Study Finds Teens Who Thrive, Survive While Living Alone

March 17, 1997

Cincinnati -- Statistics indicate that teenagers who live away from their parents without any adult supervision are high-risk to become high school drop-outs. Joel Milgram, a University of Cincinnati professor of education has found that a small number of teenagers and parents choose to live apart yet maintain themselves in high school. The teenagers fell into three categories, those who left on their own, those who were kicked out, and those who agreed to live alone with their parent's consent.

Milgram's research is the focus of a chapter in a forthcoming book. "One of the redeeming qualities for all of the kids in this research was that they all were determined to finish high school. Ironically, though most of them had negative feelings about their parents, they admitted to learning the value of education from their parents," he said.

According to Milgram, a developmental child psychologist who has done extensive research into the cognitive, social, and emotional development of children, there are children of various socio- economic backgrounds who have graduated from high school and improved their situations on their own, without adult supervision. Most of the adolescents lived in relative poverty, with the exception of those subsidized by their parents, and represent a small percentage of kids who were relatively successful.

Twenty-two adolescents in Boston, Cincinnati and Spokane were interviewed by Milgram and Nancy Britton, a psychologist in Boston. Seventeen of the 22 participants reported that their grades went up or remained unchanged. Ten stated that they studied more while living without parental supervision. The most valued aspect for all of those living on their own was the general initial sense of freedom.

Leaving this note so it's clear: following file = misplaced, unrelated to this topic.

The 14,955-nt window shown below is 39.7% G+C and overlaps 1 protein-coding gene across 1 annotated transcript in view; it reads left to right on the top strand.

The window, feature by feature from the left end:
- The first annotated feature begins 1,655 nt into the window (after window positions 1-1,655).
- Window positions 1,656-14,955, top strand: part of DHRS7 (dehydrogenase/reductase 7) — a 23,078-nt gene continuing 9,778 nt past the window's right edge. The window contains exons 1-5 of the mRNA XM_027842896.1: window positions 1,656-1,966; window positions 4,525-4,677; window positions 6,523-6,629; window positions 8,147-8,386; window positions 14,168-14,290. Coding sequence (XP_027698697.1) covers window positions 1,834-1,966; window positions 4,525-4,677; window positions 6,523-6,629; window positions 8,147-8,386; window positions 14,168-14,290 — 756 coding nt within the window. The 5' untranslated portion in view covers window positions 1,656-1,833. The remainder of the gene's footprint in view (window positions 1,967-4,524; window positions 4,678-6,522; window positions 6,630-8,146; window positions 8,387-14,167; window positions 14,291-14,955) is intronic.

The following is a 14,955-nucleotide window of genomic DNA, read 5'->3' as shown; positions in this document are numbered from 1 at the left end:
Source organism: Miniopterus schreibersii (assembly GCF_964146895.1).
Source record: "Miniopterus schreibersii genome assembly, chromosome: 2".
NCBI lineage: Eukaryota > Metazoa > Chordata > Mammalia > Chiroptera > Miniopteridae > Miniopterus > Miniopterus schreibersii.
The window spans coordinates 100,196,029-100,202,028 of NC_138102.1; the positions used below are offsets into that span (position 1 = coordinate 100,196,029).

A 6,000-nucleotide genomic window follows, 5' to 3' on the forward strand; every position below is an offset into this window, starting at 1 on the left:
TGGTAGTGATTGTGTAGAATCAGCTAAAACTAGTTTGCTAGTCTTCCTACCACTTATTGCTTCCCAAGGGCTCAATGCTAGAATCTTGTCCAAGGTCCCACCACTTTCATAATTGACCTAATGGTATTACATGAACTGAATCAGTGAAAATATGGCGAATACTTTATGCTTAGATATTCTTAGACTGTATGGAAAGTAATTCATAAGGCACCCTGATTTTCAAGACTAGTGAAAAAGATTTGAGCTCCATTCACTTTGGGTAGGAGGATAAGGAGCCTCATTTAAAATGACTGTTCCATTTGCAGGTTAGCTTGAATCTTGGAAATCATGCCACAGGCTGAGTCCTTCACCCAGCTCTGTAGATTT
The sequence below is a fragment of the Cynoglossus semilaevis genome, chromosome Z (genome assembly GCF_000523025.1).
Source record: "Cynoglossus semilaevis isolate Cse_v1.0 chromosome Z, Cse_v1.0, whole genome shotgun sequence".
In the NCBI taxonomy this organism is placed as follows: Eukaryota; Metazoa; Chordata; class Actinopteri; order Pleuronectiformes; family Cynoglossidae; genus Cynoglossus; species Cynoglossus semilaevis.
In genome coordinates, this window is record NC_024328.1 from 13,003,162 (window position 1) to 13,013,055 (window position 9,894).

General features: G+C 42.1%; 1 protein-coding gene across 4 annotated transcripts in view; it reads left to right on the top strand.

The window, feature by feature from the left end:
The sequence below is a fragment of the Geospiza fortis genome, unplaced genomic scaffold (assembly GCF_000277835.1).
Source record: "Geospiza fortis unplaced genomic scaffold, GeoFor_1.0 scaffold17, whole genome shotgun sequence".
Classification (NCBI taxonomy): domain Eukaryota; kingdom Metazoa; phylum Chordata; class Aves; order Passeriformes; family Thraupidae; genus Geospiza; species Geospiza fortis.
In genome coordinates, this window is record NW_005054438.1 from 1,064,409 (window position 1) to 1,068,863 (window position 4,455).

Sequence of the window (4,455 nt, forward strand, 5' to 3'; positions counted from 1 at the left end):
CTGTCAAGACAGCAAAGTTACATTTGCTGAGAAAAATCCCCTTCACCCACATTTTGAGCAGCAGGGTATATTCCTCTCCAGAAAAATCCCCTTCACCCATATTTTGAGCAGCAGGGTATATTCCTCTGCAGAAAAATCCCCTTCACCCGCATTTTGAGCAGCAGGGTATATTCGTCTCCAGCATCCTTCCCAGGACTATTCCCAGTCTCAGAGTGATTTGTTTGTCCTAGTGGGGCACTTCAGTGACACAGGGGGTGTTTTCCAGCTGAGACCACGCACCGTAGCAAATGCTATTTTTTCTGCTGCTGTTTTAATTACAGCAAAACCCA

In Boston, a 16-year-old announced he was gay and his middle-class family told him that he could no longer live in their house. He moved into an apartment with friends who were also his age, yet remained in school and eventually graduated without any support from his parents. They chose not to attend his high school graduation.

A young man and his parents mutually agreed that he would move out of the house because of their constant conflicts. They subsidized an apartment for him as long as he would not live with them anymore.

A teenage girl whose divorced mother bought a Winnebago to take a two-year tour of the U.S., decided not to go with her mother. She lived in the family home by herself to complete high school.

Teenagers chose not to inform school authorities but rather decided to confide in one individual teacher. Most schools officially did not know or "did not want to know" the students were living alone because they would legally have to contact a social service agency.

"The perception that children did not consider the school as being supportive and chose only to confide in one person rather than the administration says something about the general perception of the institution from the child's perspective. Some of the teachers who were confidants shared that perception."

In some cases, the child's quality of life went up when they began living on their own. Milgram found one student whose eating habits improved after her mother left town. She began eating more healthy foods. School counselors also felt many of the student's lives had improved since living on their own.

Many of the students held part-time jobs but lived in substandard housing. The landlord may have known the teenager was living alone, "so if something broke down in the apartment, it did not get fixed. The rent, however remained low," Milgram said.

One student worked three part-time jobs and sold his plasma to a blood bank every three weeks yet remained in school for more than a year.

Milgram said the identification of unemancipated teenagers, as well as the study of the group, is of educational importance. The number of young people who live on their own while attending high school is unknown. The category is not covered by the United States Census.

"This research indicates that the values we pass on to our kids become a very strong part of their belief system. So, even though they may say that they hate you, they hold on to certain values. It also shows that these adolescents will confide in an individual teacher but have a mistrust of their schools as a supportive institution."

University of Cincinnati

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